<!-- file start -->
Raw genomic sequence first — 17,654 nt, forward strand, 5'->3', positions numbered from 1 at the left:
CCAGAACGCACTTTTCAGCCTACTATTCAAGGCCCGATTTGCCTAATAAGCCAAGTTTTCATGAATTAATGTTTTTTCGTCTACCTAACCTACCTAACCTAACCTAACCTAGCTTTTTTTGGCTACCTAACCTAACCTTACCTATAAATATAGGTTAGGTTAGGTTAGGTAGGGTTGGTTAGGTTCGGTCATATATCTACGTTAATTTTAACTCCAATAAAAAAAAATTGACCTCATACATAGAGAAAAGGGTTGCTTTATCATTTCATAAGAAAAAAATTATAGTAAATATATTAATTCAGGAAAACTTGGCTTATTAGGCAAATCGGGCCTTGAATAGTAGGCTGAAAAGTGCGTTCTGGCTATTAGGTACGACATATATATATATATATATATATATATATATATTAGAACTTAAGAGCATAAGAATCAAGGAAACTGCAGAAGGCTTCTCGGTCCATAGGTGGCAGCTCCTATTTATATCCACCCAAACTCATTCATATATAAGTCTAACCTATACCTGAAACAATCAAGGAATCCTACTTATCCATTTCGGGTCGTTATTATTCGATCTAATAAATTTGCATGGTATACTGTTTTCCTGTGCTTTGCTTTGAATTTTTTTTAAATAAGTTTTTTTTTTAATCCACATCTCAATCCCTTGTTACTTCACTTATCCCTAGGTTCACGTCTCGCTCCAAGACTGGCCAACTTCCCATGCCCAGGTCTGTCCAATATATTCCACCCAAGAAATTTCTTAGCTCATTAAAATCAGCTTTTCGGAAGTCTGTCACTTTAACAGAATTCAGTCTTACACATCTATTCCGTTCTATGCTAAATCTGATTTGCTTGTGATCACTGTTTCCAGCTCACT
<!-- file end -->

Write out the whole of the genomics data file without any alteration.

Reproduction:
Raw genomic sequence first — 17,654 nt, forward strand, 5'->3', positions numbered from 1 at the left:
CCAGAACGCACTTTTCAGCCTACTATTCAAGGCCCGATTTGCCTAATAAGCCAAGTTTTCATGAATTAATGTTTTTTCGTCTACCTAACCTACCTAACCTAACCTAACCTAGCTTTTTTTGGCTACCTAACCTAACCTTACCTATAAATATAGGTTAGGTTAGGTTAGGTAGGGTTGGTTAGGTTCGGTCATATATCTACGTTAATTTTAACTCCAATAAAAAAAAATTGACCTCATACATAGAGAAAAGGGTTGCTTTATCATTTCATAAGAAAAAAATTATAGTAAATATATTAATTCAGGAAAACTTGGCTTATTAGGCAAATCGGGCCTTGAATAGTAGGCTGAAAAGTGCGTTCTGGCTATTAGGTACGACATATATATATATATATATATATATATATATATTAGAACTTAAGAGCATAAGAATCAAGGAAACTGCAGAAGGCTTCTCGGTCCATAGGTGGCAGCTCCTATTTATATCCACCCAAACTCATTCATATATAAGTCTAACCTATACCTGAAACAATCAAGGAATCCTACTTATCCATTTCGGGTCGTTATTATTCGATCTAATAAATTTGCATGGTATACTGTTTTCCTGTGCTTTGCTTTGAATTTTTTTTAAATAAGTTTTTTTTTTAATCCACATCTCAATCCCTTGTTACTTCACTTATCCCTAGGTTCACGTCTCGCTCCAAGACTGGCCAACTTCCCATGCCCAGGTCTGTCCAATATATTCCACCCAAGAAATTTCTTAGCTCATTAAAATCAGCTTTTCGGAAGTCTGTCACTTTAACAGAATTCAGTCTTACACATCTATTCCGTTCTATGCTAAATCTGATTTGCTTGTGATCACTGTTTCCAGCTCACT